Google and Amazon Earnings, Plus Under Armour impresses, and GDP Earns a Weekend
1. U.S. GDP pops 3.2%
A midget among dwarfs. With other developed economies experiencing little or negative growth in 2013 (cough... all of Europe), America's 1.9% number looks pretty damn good. Clinton and George W. probably would have puked at seeing the relatively tiny 1.9% growth, but in this slow global economy, President Obama should be pumped about the strong momentum of the past two quarters (4.1% in Q3, and 3.2% this past Q4).
The good things boosting GDP are consumer spending, business investment, and exports. All are booming. To most economists, it's been the government cuts to federal, state, and local spending budgets holding things back (the 16-day government shutdown alone represented a 0.3% contraction in the fourth quarter). Despite an unproductive Congress and Bieber's clashes with the highway patrol, investors like that America's still growing strong.
2. Amazon sales got Christmas coal
The company famous for billions of revenues, but no profits, Amazon.com reported disappointing fourth-quarter results. Revenues rose 20%, to $26 billion, and the company actually reported a profit of $239 million. Usually, Amazon is too busy multiplying its warehouses into more warehouses to worry about profit; but this holiday season, the huge company made $0.51 per share.
CEO Jeff Bezos' outlook was a big frown, which contributed to the sell-off in shares after the report. Investors pumped AMZN stock up 63% last year -- not for profits (it's barely making any yet) -- but for its continued gains in market share that should lead to future profits. The forecast for earnings, revenues, and market share just didn't stack up to analysts' lofty expectations.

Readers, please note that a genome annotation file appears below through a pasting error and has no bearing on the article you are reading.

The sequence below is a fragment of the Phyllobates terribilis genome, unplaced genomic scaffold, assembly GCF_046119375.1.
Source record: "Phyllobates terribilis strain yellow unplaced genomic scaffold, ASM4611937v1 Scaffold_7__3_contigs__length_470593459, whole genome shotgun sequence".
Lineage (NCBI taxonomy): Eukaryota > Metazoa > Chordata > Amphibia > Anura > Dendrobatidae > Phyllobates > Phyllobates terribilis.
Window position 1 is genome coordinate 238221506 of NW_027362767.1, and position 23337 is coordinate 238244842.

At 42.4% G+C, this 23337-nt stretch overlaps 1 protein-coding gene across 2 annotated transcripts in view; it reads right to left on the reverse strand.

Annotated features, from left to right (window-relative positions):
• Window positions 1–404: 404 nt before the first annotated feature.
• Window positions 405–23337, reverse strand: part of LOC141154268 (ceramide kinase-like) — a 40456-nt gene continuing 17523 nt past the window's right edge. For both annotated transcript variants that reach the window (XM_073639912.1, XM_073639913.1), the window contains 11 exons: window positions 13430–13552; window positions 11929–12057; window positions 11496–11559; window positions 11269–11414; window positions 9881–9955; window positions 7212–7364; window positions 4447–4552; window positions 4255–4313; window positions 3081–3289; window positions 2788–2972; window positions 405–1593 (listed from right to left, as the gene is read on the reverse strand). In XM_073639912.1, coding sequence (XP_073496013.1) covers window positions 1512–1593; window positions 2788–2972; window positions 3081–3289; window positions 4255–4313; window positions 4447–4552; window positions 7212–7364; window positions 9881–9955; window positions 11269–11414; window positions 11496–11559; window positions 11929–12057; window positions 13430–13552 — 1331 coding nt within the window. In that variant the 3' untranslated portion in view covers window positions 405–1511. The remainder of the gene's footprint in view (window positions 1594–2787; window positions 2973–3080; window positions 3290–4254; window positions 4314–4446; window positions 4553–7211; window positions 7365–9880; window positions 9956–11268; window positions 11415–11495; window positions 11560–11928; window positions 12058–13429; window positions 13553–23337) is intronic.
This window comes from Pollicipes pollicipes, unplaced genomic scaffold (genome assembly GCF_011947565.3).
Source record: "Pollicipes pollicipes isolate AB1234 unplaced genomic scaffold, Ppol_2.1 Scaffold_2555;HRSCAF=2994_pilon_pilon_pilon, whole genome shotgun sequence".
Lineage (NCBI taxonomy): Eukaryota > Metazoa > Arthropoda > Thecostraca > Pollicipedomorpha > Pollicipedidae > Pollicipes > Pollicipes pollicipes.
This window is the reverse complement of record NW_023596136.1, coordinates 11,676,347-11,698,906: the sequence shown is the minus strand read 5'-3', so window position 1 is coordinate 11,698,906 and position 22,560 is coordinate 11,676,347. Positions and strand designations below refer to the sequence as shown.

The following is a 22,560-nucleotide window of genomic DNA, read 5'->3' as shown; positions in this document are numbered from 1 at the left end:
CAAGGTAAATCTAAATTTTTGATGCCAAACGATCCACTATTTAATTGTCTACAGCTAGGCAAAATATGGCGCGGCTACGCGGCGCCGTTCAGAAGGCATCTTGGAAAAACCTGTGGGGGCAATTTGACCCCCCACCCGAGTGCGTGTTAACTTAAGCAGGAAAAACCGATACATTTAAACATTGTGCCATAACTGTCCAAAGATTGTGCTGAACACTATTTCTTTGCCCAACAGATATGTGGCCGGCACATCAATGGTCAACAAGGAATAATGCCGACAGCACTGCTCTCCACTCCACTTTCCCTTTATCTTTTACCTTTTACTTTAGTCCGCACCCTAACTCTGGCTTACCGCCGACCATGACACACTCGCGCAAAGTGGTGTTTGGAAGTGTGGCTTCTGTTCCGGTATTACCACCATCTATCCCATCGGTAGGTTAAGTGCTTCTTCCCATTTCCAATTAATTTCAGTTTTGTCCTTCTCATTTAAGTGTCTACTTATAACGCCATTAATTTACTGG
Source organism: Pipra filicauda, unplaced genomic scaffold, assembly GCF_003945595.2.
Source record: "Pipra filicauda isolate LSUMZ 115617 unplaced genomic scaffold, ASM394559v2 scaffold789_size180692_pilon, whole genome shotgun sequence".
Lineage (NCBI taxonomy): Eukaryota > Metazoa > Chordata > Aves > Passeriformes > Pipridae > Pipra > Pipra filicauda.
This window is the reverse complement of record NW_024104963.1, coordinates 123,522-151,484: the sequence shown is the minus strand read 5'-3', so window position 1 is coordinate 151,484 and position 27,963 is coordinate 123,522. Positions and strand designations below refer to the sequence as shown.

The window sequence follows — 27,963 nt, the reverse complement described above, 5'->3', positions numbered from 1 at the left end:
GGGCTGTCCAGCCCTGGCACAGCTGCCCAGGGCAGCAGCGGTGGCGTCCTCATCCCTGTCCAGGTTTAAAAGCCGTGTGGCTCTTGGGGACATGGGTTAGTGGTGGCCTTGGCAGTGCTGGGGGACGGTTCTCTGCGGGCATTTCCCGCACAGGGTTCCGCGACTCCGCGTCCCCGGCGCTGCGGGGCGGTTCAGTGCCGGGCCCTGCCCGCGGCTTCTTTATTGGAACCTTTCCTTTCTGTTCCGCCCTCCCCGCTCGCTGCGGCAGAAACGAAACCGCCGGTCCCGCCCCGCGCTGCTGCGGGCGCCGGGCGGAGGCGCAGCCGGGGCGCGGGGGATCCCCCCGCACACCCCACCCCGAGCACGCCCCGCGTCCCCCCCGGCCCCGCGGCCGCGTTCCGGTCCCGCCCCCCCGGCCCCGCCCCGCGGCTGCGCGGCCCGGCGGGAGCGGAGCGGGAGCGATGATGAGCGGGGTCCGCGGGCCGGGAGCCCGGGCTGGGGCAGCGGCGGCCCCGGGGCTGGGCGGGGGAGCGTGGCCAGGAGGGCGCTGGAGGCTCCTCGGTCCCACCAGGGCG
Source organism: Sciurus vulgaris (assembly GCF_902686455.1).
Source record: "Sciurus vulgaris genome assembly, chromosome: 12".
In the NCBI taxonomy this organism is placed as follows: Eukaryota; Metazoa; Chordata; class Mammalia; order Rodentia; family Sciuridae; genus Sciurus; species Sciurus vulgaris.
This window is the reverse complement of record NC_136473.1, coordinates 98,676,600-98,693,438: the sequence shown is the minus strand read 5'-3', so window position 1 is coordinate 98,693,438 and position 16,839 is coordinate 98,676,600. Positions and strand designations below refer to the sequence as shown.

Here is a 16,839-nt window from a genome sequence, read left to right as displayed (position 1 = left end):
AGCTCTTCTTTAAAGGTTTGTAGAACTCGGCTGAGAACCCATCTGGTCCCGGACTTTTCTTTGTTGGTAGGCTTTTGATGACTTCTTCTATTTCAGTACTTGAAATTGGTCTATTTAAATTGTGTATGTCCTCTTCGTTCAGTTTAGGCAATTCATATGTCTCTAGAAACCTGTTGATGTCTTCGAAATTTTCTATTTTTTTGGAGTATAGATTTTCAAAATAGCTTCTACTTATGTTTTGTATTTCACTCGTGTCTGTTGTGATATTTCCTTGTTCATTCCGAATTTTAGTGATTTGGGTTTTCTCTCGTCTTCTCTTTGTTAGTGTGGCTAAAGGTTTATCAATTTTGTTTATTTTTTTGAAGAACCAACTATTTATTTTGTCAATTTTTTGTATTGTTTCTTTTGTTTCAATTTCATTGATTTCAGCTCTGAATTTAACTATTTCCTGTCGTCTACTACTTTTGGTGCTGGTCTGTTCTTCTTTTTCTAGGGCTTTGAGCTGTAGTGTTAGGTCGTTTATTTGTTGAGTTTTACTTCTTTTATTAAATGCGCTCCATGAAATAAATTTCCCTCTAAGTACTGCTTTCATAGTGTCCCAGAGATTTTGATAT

Warning to all Amazonoholics: Amazon said Thursday that your favorite $79 annual Prime membership that gives you two-day free shipping to buy stuff you don't actually need could rise in price by 51%. Amazon is also expanding its grocery delivery service to two new cities. LA, San Fran, and Seattle... NYC envies you.
Since drones aren't feasible (yet!), Amazon hired an army of 70,000 temp workers to get you your goods during the holiday season, which was one reason why costs rose for Amazon. But all we remember is the embarrassing failed Xmas Day deliveries botched by UPS -- for which Amazon issued $20 credits to all its suffering customers (slightly hurting quarterly results). But can the trust be bought back?
Google this: Shares of the search engine that you probably used two minutes ago jumped more than 4% in after-hours trading Thursday, after Google reported a projection-beating $16.9 billion in revenues last quarter.
The takeaway is that Google's earnings figures were pretty hot, but the big news from Google actually came out on Wednesday -- Google is finally selling its Motorola unit to Chinese tech mammoth Lenovo. That's because Google lost more than $350 million in the last six months on Motorola, which it bought to boost its smartphone and tablet manufacturing capabilities. Hardware just isn't Google's bag, baby.
4. Cold weather helps Under Armour earnings surge
The takeaway is that the surge was led by new lines of Under Armour's "Cold Gear," which is like Lululemon with a couple of hits of HGH and a pinch of awesome. Now investors are wondering how UA will maintain its high 2014 forecasts while facing its two biggest challenges -- developing its non-apparel business (particularly footwear), and international expansion.
- The Reuters/UMich Consumer Sentiment Survey for January
- Fourth-Quarter Earnings: MasterCard, Chevron
As originally published on MarketSnacks.com
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The article Google and Amazon Earnings, Plus Under Armour impresses, and GDP Earns a Weekend originally appeared on Fool.com.Nick Martell has no position in any stocks mentioned. Jack Kramer has no position in any stocks mentioned. The Motley Fool recommends Amazon.com, Google, and Under Armour. The Motley Fool owns shares of Amazon.com, Google, and Under Armour. Try any of our Foolish newsletter services free for 30 days. We Fools may not all hold the same opinions, but we all believe that considering a diverse range of insights makes us better investors. The Motley Fool has a disclosure policy.
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